September 6, 2023; 10:00-11:30am

A recent article in Science presents a new language database and family tree analysis of the Indo-European languages, and a new hypothesis on their origins and expansion. Indo-European is dated to some 8100 years ago, as a central estimate of when it began to spread and diverge. This date, and the family tree structure, fit with neither the Steppe nor the farming hypothesis for Indo-European origins. Instead, separate aspects of each combine into a new ‘hybrid’ hypothesis: Indo-European did not originate on the Steppe, but in the northern arc of the Fertile Crescent, and only some of its main branches in Europe came through the Steppe, as a secondary staging-post.

This talk sets out all aspects of this wide-ranging, cross-disciplinary research. It covers key issues in Indo-European studies; in cognacy databases; in methodology for Bayesian phylogenetic analysis of language families; and in how the ancient DNA record fits with a hybrid hypothesis of Indo-European origins.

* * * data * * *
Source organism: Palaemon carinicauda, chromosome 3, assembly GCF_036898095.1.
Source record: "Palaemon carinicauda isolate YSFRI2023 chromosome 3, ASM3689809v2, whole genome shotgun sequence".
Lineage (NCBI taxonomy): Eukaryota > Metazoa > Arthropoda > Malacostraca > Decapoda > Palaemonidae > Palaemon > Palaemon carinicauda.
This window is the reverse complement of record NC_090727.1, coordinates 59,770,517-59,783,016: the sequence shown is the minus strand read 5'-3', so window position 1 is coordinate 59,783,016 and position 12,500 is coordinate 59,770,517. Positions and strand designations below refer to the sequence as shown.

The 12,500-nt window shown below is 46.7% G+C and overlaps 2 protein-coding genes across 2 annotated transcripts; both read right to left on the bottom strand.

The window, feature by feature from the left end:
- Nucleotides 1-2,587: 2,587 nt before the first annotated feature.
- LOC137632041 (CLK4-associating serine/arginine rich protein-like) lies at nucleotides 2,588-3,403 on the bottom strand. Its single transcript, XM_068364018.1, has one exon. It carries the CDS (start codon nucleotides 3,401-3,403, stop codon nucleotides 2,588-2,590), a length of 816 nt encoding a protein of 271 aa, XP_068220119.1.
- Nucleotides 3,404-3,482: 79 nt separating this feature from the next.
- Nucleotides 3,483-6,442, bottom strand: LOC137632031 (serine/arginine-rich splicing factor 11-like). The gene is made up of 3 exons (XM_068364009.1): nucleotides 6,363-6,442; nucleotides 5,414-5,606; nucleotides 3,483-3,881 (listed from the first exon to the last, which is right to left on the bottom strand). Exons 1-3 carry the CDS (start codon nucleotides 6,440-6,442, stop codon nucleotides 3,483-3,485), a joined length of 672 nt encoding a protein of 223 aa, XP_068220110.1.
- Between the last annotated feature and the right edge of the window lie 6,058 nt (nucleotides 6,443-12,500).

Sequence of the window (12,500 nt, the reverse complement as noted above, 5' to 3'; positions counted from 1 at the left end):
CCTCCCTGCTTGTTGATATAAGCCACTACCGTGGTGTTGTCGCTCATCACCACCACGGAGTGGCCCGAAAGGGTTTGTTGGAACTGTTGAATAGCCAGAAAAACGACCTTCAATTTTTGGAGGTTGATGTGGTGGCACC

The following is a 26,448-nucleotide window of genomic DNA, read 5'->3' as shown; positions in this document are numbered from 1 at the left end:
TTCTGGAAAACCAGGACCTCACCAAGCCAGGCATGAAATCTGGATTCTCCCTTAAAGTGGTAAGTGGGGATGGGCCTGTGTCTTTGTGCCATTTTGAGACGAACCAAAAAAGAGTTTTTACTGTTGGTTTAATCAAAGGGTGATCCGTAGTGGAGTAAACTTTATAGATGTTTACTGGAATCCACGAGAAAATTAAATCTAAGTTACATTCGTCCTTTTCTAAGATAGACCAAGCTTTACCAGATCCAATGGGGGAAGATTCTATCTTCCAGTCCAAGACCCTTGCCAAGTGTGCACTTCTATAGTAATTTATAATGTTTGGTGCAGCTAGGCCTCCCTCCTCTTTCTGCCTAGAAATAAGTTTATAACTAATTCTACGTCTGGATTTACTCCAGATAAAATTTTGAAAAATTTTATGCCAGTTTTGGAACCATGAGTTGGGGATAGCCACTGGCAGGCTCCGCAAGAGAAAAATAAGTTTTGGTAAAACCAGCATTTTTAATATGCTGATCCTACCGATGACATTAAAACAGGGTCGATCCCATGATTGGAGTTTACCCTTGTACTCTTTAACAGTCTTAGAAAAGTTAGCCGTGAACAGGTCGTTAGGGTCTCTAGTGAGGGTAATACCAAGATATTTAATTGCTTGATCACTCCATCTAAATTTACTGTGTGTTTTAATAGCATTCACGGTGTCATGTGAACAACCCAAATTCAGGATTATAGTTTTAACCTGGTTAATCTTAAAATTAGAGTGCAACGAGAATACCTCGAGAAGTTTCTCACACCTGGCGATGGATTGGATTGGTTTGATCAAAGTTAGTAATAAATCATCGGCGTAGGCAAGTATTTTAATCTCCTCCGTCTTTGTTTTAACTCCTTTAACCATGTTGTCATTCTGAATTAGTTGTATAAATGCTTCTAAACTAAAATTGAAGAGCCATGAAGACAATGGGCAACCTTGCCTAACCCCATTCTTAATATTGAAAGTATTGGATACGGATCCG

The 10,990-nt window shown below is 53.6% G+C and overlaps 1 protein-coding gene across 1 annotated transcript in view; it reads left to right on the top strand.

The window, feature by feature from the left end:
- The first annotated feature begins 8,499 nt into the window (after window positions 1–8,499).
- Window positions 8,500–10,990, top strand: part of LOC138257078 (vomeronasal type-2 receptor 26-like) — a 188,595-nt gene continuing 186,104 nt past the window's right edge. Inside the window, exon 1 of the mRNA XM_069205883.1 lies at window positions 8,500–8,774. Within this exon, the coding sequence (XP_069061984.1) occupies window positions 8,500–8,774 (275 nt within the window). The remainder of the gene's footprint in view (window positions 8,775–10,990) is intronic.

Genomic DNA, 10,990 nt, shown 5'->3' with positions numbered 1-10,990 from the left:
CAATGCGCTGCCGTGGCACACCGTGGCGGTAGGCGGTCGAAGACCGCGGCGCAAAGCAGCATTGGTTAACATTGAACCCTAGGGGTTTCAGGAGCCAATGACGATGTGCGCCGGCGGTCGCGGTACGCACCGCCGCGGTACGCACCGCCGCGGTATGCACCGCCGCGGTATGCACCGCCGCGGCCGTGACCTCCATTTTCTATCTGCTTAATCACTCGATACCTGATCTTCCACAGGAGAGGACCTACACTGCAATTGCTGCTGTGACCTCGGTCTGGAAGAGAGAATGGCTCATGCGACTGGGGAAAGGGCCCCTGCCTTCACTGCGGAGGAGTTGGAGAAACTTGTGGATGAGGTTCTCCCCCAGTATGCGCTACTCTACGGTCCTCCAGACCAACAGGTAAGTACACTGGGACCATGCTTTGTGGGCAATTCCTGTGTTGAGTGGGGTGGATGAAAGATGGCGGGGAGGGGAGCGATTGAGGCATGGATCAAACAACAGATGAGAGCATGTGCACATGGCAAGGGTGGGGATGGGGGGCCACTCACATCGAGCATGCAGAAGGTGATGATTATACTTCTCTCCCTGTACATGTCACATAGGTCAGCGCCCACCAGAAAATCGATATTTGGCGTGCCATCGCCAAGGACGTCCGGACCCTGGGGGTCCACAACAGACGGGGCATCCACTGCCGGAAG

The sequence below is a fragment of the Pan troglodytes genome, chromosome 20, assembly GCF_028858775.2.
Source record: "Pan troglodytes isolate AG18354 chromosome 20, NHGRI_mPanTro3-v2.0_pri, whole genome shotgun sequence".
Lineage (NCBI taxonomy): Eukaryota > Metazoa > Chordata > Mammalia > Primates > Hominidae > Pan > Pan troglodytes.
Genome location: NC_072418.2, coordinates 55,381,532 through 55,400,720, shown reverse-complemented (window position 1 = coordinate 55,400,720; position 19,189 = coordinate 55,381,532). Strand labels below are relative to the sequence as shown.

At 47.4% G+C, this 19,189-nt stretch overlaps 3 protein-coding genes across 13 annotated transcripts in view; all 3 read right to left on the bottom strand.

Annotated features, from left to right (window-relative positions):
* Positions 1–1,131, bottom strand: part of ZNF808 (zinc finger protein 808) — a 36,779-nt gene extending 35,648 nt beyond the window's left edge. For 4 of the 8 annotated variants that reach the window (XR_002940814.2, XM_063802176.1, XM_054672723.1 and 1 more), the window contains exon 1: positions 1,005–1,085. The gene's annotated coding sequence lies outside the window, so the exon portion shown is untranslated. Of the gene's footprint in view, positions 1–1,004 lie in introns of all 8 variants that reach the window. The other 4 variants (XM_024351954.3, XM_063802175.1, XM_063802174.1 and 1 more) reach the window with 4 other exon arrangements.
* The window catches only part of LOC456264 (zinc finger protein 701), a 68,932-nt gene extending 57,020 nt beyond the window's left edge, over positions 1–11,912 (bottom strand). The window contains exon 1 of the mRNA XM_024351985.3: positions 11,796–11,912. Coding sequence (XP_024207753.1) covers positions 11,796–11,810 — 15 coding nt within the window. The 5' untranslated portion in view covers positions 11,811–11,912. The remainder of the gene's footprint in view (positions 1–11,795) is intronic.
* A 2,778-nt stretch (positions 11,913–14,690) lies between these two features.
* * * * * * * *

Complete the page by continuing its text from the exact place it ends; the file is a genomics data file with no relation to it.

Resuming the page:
A Conversation with Roberto Pieraccini and Mark Liberman 

March 3, 2023; 11:30-1:00pm

Both Roberto Pieraccini and Mark Liberman started their careers at AT&T Bell Laboratories, one of the most respected US research institutions, more than 30 years ago and continued, until today, to pursue the technology and science of human language This is an opportunity for them to share ideas about their work and experiences and to provide a critical view at the evolution of their respective fields, and how that helped shape the current technological and scientific outlook. This session will be structured as a fireside chat where the speakers will elaborate on a number of questions asked by a moderator and conclude with open questions from the audience.